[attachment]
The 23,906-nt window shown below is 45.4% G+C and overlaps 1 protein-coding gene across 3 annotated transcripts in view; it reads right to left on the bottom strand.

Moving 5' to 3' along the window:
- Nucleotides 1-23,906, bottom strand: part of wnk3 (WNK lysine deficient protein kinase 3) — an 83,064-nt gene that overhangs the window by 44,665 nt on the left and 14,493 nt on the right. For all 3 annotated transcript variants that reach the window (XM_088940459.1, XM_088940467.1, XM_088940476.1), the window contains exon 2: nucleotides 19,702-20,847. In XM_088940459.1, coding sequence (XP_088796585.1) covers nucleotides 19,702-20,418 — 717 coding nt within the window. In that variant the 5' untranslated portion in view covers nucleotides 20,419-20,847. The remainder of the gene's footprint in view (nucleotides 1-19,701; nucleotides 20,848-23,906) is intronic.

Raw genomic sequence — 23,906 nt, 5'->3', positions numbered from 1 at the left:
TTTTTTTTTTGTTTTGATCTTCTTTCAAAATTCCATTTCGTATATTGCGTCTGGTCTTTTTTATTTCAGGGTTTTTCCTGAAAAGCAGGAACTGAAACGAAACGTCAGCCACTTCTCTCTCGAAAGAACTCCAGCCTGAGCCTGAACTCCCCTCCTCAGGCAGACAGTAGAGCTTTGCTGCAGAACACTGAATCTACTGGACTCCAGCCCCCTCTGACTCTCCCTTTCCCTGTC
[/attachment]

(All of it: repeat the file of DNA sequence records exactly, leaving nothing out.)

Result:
The 23,906-nt window shown below is 45.4% G+C and overlaps 1 protein-coding gene across 3 annotated transcripts in view; it reads right to left on the bottom strand.

Moving 5' to 3' along the window:
- Nucleotides 1-23,906, bottom strand: part of wnk3 (WNK lysine deficient protein kinase 3) — an 83,064-nt gene that overhangs the window by 44,665 nt on the left and 14,493 nt on the right. For all 3 annotated transcript variants that reach the window (XM_088940459.1, XM_088940467.1, XM_088940476.1), the window contains exon 2: nucleotides 19,702-20,847. In XM_088940459.1, coding sequence (XP_088796585.1) covers nucleotides 19,702-20,418 — 717 coding nt within the window. In that variant the 5' untranslated portion in view covers nucleotides 20,419-20,847. The remainder of the gene's footprint in view (nucleotides 1-19,701; nucleotides 20,848-23,906) is intronic.

Raw genomic sequence — 23,906 nt, 5'->3', positions numbered from 1 at the left:
TTTTTTTTTTGTTTTGATCTTCTTTCAAAATTCCATTTCGTATATTGCGTCTGGTCTTTTTTATTTCAGGGTTTTTCCTGAAAAGCAGGAACTGAAACGAAACGTCAGCCACTTCTCTCTCGAAAGAACTCCAGCCTGAGCCTGAACTCCCCTCCTCAGGCAGACAGTAGAGCTTTGCTGCAGAACACTGAATCTACTGGACTCCAGCCCCCTCTGACTCTCCCTTTCCCTGTC